Thursday, August 11, 2005

Politics, straight-up and not on the Rocks...

I don't like political music. I don't want to hear people singing about social injustices or whatever their pet political subject might be. I found it quite disingenuous for Green Day to sing about not wanting to be an American Idiot when it was all those American Idiots that made them wealthy and famous. Sure, they have a their right to sing about whatever they want to, and I have a right not to like it. So now the Rolling Stones are releasing a new album that has a politically critical song and there's a big to-do about it. It's mostly just buzz to promote their tour and album release. Like they say, even bad publicity is good. But I heard on the radio some of Mick Jagger's quotes about how they really didn't need to do an album and tour, that they could have just 'called it in.' He said they don't need to money to support their families and whatever and that is was just for fun. The dj who was talking about this said something that I wish I could remember exactly because I totally agreed with it. She said something about if they didn't need the money then why was it necessary to charge $400 for tickets to see them. Good point! I'm not paying hundreds of dollars to see ANYONE, especially not some dried up old fucker singing about how bad my country is. Sorry, Mick, but I think you and your Rolling Stones have tumbled into a big pile of shit and now you're stuck in it. I won't be lending you a hand, or a dollar, to help you out of it either. You should have stayed with singing about sex and drugs and love and longing. That's the stuff of Rock 'n' Roll.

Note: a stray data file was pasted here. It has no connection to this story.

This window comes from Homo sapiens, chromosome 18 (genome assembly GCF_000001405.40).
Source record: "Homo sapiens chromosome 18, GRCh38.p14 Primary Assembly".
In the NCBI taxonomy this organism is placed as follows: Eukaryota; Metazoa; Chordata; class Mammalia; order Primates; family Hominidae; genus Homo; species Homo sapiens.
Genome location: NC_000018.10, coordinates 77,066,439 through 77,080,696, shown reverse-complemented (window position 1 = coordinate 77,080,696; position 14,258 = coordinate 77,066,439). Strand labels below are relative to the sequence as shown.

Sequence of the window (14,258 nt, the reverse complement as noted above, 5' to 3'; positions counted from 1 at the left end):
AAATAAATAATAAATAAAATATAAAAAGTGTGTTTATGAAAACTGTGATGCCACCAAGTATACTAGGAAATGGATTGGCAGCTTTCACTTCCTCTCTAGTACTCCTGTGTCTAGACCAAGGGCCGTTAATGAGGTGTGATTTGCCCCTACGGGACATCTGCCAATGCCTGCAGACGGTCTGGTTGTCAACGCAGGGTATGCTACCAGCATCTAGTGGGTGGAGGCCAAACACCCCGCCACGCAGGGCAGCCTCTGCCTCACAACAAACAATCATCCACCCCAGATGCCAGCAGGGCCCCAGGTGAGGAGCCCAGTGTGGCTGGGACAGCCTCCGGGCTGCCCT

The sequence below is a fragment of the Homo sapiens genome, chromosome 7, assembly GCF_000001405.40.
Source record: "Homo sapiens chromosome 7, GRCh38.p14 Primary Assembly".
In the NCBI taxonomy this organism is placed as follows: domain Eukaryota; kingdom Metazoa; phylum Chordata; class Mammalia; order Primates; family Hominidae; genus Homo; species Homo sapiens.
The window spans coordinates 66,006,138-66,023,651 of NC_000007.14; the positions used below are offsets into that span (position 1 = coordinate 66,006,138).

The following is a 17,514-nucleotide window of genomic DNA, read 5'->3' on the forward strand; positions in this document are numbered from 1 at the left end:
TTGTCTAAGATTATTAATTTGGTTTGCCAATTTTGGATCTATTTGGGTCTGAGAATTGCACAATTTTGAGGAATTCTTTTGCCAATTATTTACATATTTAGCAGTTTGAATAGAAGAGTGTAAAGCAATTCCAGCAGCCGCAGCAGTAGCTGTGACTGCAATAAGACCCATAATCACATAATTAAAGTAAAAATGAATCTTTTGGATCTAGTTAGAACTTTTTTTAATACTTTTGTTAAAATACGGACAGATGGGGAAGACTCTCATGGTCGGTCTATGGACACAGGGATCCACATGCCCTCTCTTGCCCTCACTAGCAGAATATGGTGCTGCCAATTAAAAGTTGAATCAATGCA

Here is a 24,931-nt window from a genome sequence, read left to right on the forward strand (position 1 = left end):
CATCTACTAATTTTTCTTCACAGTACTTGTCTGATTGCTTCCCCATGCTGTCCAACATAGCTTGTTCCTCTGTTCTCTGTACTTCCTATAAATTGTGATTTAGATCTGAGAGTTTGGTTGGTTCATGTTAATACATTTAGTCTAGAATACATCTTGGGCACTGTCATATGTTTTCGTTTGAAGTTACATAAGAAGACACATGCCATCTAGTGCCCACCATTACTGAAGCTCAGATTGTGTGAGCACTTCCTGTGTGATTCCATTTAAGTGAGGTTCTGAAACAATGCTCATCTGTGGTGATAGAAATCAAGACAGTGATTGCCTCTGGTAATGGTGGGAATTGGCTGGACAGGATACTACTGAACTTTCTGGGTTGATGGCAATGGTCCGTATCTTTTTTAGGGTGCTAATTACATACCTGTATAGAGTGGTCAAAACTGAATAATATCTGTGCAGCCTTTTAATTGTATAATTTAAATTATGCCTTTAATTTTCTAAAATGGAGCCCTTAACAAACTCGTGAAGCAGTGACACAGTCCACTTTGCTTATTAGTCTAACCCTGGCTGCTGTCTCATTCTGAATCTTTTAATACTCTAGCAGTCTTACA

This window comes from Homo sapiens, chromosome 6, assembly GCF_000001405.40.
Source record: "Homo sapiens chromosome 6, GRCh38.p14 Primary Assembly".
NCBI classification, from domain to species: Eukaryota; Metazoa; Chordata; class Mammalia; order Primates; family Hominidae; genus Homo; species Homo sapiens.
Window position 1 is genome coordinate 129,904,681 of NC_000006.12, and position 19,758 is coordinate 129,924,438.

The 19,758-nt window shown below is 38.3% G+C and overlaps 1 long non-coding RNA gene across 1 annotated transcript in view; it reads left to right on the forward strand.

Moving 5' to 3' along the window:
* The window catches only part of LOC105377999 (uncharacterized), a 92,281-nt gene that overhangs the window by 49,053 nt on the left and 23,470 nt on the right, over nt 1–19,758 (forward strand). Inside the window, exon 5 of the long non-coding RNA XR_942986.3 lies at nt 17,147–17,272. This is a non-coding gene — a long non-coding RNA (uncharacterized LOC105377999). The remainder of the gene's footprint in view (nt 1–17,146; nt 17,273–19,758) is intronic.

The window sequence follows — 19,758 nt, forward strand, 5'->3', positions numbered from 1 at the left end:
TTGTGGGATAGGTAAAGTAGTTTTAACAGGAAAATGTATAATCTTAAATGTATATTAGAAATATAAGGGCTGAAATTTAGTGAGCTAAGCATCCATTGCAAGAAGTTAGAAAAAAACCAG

click here for Yahoo news article about this

another article

35 comments:

DHammett said...

Rae Ann -

I'm kind of like music the way you seem to be about movies. You said the dialog's not as important as the imagery, set design, etc. The first impact a piece of music has on me is very general. How does it sound? Are the sounds pleasing to my ear. I tend to like lots of harmonies. And, usually, fairly high energy. Most of the time I don't understand the lyrics, at least at first. To me, Green Day is very aesthetically pleasing. Their message, however, drives me up a wall!